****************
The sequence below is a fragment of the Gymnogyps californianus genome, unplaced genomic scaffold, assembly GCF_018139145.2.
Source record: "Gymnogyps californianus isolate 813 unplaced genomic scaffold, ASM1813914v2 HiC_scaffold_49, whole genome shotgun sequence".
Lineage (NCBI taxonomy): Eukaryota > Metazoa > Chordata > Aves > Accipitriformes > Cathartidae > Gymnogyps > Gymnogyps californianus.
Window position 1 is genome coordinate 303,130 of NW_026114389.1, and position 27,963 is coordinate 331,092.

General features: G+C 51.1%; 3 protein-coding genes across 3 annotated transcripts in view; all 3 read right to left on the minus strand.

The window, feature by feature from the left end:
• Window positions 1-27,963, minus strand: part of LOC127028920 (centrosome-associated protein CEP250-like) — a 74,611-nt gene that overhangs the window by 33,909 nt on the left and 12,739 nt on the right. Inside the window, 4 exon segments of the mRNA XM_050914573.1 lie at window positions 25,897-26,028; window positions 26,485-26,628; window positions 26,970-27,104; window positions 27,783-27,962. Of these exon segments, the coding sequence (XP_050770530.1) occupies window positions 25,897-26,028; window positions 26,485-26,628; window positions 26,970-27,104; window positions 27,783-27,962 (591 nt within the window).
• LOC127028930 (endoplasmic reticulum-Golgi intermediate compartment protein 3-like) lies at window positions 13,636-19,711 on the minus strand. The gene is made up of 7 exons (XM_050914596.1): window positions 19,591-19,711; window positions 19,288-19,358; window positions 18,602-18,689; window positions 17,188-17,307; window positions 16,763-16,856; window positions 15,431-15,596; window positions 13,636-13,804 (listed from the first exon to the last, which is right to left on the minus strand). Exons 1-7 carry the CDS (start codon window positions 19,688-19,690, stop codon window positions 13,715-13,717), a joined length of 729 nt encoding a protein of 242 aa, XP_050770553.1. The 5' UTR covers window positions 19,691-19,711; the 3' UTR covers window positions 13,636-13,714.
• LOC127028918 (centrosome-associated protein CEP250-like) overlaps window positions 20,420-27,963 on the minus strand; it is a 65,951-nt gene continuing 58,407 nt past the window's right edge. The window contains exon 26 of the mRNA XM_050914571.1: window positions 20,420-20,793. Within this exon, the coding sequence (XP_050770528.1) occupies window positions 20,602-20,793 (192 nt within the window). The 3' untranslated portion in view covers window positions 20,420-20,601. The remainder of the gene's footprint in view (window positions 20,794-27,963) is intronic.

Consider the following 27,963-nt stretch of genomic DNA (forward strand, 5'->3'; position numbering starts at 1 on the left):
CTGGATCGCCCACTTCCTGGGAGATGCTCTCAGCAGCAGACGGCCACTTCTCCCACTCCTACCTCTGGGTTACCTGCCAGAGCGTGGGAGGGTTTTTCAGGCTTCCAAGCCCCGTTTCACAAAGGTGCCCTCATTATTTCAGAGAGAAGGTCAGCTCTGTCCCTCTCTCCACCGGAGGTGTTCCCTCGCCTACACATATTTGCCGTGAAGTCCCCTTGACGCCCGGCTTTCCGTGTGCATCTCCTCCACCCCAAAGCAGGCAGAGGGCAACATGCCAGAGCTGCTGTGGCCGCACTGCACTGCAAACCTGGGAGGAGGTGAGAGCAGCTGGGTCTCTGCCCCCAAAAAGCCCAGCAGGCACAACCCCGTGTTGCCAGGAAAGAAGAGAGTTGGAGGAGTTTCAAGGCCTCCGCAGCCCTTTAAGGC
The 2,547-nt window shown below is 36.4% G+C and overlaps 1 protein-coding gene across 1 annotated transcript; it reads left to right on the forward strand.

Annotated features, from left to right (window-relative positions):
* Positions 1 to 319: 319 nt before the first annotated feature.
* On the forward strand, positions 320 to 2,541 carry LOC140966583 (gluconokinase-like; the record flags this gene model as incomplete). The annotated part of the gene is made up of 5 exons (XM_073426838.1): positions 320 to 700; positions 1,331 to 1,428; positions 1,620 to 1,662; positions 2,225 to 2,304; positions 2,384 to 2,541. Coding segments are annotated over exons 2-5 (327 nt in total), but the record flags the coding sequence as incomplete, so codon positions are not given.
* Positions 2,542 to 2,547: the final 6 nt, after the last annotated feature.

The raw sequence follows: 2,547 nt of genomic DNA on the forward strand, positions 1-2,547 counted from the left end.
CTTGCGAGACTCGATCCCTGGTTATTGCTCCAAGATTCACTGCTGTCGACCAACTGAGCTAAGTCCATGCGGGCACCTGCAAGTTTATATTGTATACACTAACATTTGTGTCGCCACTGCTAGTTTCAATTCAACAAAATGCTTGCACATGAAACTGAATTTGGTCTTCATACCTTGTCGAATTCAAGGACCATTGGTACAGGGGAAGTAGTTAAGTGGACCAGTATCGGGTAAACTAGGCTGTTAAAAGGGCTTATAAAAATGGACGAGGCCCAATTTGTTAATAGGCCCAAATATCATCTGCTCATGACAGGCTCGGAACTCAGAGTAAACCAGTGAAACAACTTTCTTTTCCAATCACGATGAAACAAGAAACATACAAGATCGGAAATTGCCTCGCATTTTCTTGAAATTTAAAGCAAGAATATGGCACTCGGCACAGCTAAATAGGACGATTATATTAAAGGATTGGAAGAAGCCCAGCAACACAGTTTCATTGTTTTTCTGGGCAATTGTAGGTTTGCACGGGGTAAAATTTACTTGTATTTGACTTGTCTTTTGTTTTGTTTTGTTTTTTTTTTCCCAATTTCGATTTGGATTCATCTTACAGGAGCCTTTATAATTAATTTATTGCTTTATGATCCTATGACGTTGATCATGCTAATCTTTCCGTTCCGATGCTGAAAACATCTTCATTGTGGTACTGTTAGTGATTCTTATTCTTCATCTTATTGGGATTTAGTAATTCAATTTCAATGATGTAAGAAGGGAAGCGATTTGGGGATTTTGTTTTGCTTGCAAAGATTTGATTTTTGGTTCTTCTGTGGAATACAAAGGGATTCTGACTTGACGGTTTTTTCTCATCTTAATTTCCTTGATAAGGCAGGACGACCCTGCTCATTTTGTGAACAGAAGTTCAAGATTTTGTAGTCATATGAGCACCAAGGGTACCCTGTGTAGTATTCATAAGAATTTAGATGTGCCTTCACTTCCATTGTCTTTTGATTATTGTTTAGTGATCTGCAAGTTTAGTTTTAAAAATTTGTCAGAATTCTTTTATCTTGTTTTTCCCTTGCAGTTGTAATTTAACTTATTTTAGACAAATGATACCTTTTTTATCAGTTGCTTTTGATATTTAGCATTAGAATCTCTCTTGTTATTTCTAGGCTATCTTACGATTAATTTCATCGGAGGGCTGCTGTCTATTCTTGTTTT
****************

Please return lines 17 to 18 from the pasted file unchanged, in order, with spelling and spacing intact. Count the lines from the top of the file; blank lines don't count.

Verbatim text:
The raw sequence follows: 2,547 nt of genomic DNA on the forward strand, positions 1-2,547 counted from the left end.
CTTGCGAGACTCGATCCCTGGTTATTGCTCCAAGATTCACTGCTGTCGACCAACTGAGCTAAGTCCATGCGGGCACCTGCAAGTTTATATTGTATACACTAACATTTGTGTCGCCACTGCTAGTTTCAATTCAACAAAATGCTTGCACATGAAACTGAATTTGGTCTTCATACCTTGTCGAATTCAAGGACCATTGGTACAGGGGAAGTAGTTAAGTGGACCAGTATCGGGTAAACTAGGCTGTTAAAAGGGCTTATAAAAATGGACGAGGCCCAATTTGTTAATAGGCCCAAATATCATCTGCTCATGACAGGCTCGGAACTCAGAGTAAACCAGTGAAACAACTTTCTTTTCCAATCACGATGAAACAAGAAACATACAAGATCGGAAATTGCCTCGCATTTTCTTGAAATTTAAAGCAAGAATATGGCACTCGGCACAGCTAAATAGGACGATTATATTAAAGGATTGGAAGAAGCCCAGCAACACAGTTTCATTGTTTTTCTGGGCAATTGTAGGTTTGCACGGGGTAAAATTTACTTGTATTTGACTTGTCTTTTGTTTTGTTTTGTTTTTTTTTTCCCAATTTCGATTTGGATTCATCTTACAGGAGCCTTTATAATTAATTTATTGCTTTATGATCCTATGACGTTGATCATGCTAATCTTTCCGTTCCGATGCTGAAAACATCTTCATTGTGGTACTGTTAGTGATTCTTATTCTTCATCTTATTGGGATTTAGTAATTCAATTTCAATGATGTAAGAAGGGAAGCGATTTGGGGATTTTGTTTTGCTTGCAAAGATTTGATTTTTGGTTCTTCTGTGGAATACAAAGGGATTCTGACTTGACGGTTTTTTCTCATCTTAATTTCCTTGATAAGGCAGGACGACCCTGCTCATTTTGTGAACAGAAGTTCAAGATTTTGTAGTCATATGAGCACCAAGGGTACCCTGTGTAGTATTCATAAGAATTTAGATGTGCCTTCACTTCCATTGTCTTTTGATTATTGTTTAGTGATCTGCAAGTTTAGTTTTAAAAATTTGTCAGAATTCTTTTATCTTGTTTTTCCCTTGCAGTTGTAATTTAACTTATTTTAGACAAATGATACCTTTTTTATCAGTTGCTTTTGATATTTAGCATTAGAATCTCTCTTGTTATTTCTAGGCTATCTTACGATTAATTTCATCGGAGGGCTGCTGTCTATTCTTGTTTT